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Monday, July 1, 2013

IEW TOS Review

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I received two products from
 Institute For Excellence in Writing to review:


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Price:   TWSS  $169.00  ISBN: 978-1-62341-099-5

                 SWI $109.00     ISBN: 978-0-9840990-1-6
Level A - Recommended for grades 3-5.

What Is This? -

The SWI (Student Writing Intensive) is a writing curriculum for all students.  

There are three levels:  
Level A (Grades 3-5)
Level B (Grades 6-8) 
Level C (Grades 9-12).  

Note: This review will consist only of information on Level A (Recommend for grades 3-5) because that is what I received for review.  

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The SWI Level A set includes a binder with the materials needed for the course such as paragraph samples and teaching lesson plans / guide to follow.  

The set also contains 5 DVD's-

Disc One - Outlines, Summary, Dress-Up

Disc Two - Story Summary, Dress-Up

Disc Three - Reference Summary, Paragraph Structure

Disc Four - Creative Writing

Disc Five - Structure and Style Overview

Here is a sample of what the lesson plan looks like.

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There are step by step instructions to follow.

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The TWSS (Teaching Writing Structure Style) is a seminar type curriculum for the teacher / parent.  This teaches you everything you need to know to teach your student / children how to be a successful writer. 

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The TWSS contains a binder & 10 DVD's with step by step instructions.  It even has writing exercised for you to do so you can get a feel of what will be required of your student(s).  There are several examples on what to expect from your student(s) as well.

The DVD's in this set are:

Disc One - Overview of Structure and Style

Disc Two - Stylistic Techniques: "Dress-Up"

Disc Three - Stylistic Techniques: Sentence Openers

Disc Four - Stylistic Techniques: Advanced 
Dress-Ups, Decorations, and Triples

Disc Five - Writing Reports / Creative Writing

Disc Six - Essays / Critiques, Conclusion

Disc Seven - Tips & Tricks for teaching

Disc Eight - Student Writing Workshop Elementary Level 

Disc Nine -  Student Writing Workshop Intermediate Level 

Disc Ten - Student Writing Workshop High School Level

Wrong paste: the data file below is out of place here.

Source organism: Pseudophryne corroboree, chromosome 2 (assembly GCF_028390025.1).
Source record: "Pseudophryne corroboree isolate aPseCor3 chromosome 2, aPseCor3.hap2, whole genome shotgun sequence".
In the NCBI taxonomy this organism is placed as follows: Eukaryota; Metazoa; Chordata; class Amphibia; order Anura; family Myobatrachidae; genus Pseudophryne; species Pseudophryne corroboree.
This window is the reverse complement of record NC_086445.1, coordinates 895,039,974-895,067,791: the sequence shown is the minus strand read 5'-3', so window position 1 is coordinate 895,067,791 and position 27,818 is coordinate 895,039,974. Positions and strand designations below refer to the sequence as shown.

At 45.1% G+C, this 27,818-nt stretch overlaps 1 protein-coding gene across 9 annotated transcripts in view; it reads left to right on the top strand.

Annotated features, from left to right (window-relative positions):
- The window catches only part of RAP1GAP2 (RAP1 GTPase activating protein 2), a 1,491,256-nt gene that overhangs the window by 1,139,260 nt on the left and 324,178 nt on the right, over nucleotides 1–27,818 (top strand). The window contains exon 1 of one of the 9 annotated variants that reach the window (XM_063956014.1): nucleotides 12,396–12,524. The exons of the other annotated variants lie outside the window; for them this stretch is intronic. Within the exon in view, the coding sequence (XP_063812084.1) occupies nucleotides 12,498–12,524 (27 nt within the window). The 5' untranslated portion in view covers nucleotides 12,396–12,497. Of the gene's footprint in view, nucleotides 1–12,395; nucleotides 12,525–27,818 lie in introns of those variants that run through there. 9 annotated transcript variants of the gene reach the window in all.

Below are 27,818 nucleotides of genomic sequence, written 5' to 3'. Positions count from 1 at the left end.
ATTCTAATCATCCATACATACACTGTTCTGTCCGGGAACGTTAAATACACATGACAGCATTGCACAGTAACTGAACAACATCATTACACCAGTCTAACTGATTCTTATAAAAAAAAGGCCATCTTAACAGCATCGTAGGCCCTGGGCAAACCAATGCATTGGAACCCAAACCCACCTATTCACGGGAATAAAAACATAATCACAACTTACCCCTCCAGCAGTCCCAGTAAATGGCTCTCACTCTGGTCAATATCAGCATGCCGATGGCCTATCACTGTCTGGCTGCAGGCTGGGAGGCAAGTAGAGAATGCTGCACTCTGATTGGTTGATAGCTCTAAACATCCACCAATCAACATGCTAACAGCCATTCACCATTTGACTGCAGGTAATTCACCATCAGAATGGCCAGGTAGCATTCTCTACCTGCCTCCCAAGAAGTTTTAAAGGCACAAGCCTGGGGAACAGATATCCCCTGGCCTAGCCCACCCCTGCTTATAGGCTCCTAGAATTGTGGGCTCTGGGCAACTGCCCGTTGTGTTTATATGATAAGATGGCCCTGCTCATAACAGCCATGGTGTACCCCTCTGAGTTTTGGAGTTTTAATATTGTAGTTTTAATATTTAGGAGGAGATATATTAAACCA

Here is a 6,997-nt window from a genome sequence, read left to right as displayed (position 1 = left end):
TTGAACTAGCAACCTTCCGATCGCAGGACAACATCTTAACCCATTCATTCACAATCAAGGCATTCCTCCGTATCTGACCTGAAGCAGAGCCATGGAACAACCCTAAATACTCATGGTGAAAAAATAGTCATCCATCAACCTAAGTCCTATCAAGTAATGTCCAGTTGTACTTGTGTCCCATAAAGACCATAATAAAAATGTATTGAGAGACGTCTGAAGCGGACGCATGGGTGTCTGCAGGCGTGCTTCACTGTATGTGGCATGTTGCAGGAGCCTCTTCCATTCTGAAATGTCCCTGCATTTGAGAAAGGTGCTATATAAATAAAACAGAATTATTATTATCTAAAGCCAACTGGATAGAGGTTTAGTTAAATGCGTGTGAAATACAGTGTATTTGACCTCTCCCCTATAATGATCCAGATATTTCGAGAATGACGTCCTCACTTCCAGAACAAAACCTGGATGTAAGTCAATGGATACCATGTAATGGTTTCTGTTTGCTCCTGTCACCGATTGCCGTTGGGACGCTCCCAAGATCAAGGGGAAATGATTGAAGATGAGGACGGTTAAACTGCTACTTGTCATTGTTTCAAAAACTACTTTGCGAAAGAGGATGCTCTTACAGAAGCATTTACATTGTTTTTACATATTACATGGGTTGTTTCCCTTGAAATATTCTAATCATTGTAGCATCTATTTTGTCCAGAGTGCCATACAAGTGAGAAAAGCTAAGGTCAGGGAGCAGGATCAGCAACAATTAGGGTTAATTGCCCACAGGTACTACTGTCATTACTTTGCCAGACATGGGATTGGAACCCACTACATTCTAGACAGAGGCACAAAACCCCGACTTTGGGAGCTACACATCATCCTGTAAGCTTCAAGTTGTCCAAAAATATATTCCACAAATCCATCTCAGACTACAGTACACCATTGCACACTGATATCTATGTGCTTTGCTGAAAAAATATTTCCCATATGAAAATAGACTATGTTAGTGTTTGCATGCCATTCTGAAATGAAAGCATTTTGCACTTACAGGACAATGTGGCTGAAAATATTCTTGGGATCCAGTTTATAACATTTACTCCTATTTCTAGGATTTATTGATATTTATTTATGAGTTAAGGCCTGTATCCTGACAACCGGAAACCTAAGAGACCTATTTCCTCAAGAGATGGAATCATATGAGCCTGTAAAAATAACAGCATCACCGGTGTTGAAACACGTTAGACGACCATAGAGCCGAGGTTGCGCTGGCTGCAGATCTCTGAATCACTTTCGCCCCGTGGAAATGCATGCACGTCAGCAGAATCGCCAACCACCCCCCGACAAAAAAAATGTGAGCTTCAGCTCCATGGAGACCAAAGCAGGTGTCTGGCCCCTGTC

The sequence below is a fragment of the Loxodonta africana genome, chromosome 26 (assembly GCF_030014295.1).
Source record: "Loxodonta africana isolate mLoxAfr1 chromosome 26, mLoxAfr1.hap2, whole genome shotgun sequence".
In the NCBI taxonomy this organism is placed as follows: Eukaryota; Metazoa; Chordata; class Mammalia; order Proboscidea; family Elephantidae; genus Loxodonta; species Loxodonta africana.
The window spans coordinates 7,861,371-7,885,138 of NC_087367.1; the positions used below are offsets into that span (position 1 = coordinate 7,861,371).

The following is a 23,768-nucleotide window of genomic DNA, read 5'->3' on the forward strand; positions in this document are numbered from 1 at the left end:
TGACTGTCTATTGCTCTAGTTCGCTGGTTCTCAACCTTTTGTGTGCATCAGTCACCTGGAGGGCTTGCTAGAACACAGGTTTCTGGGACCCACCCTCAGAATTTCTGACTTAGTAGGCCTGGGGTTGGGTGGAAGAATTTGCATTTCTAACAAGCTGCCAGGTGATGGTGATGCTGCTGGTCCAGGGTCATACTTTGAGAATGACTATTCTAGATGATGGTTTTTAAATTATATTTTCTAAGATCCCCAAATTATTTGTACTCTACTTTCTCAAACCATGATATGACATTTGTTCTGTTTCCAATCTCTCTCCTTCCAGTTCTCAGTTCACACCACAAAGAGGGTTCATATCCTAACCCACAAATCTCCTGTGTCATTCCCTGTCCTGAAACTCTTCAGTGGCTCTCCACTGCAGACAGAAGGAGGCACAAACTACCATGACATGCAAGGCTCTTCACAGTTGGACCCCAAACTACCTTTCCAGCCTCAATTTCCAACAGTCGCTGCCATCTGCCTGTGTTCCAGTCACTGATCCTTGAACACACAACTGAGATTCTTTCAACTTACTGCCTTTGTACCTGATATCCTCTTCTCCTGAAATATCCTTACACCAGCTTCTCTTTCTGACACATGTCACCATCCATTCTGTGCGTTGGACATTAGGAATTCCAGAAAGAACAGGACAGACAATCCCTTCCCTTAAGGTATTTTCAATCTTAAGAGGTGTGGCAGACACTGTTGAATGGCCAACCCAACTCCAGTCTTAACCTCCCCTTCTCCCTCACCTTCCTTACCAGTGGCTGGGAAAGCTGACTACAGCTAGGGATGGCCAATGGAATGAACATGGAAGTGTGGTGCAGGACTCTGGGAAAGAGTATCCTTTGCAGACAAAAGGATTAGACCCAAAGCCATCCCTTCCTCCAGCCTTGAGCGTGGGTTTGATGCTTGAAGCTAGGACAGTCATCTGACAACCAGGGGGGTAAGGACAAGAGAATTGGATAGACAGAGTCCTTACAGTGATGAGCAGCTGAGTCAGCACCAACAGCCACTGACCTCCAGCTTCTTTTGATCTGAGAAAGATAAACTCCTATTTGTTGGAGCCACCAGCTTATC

Things you will need for this course:

A good white board, markers & eraser are really important for this program.  I purchased mine at Lowe's for about $10.00.  The markers (4 different colors) and eraser I purchased at Walmart for about $6.  You can substitute the white board with a chalk board if necessary.  Of course you'll also need notebook paper, pen and pencils.  

Details & How We Used The SWI Level A -

I used this with my 10 year old son. We used this four days per week.  

First we watched the lesson on the DVD.  We watched the section we were assigned in the lesson plan and then began the writing assignment.  

First my son had to underline three words in each sentence that he thought were important. 

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Below, he is working so hard thinking and choosing his words carefully.  If the child chooses words that will make it difficult for him, you can suggest better ones.  Such as a few nouns and one verb, etc.  The instructor explains this in the TWSS course.  There are several teaching tips like this that will become useful to you while teaching the SWI levels.

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Then, after all of the underlining was completed, he had to write those three words out on notebook paper in his binder.  In the picture below, I wrote out on the white board what my son was writing on paper.

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The reason for doing this (writing on the white board what the child is writing) is to help them without 'hovering' over them.  You can also use this stragegy to suggest better words for them to use.  For example, if the sentence says "The sowbug is a close relative" and the child writes the three words - close, relative, and is, then you can help him/her to see that the better choice would be sowbug, close, relative.  The instructor also recommends that you teach the student to try to list their three words in the order they are in the sentence.  This gives them a better understanding on what they need to write later on in their paragraph.  Also, you may have a very short sentence.  You may have only two important words in that sentence, like the one I gave in the example in the picture above - line #3.  In that case, the student(s) can always just list two important words instead of the three.  The same goes for a large sentence.  The student may use four words.  In this Level A, there won't be too many really long sentences that you would need four or more words.

After the three words were written on the notebook paper, I had him remove the original paragraph and place it in his binder so he could only have access to his writing on his notebook paper.  This is a good lesson on teaching the children how to write so they can read it and use it for reference later on.

The next step he was assigned was to take those three words (written on his notebook paper) and form one sentence.  

For example, the first three words in line one were:
pillbug, world, backyard.
Out of those three words, he came up with his own sentence that read:

A pillbugs world is our backyard.

He did this with each line of three words to create several sentences.  He also had the challenge of combining two of those sentences with the word 'which'.  Again, as he wrote, I wrote what he was coming up with onto the white board.  I let him put together the sentences with some help now and then.

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After all the sentences were complete, he had to place in paragraph form with indentation.  The paper is still double spaced all the way down the page.  This is now his rough draft.

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After I corrected his rough draft, I returned it to him to make the corrections.  The final draft should be like the picture to the right, single spaced, correct punctuation and spelling.  This picture is his final paper on the tarantula paragraph.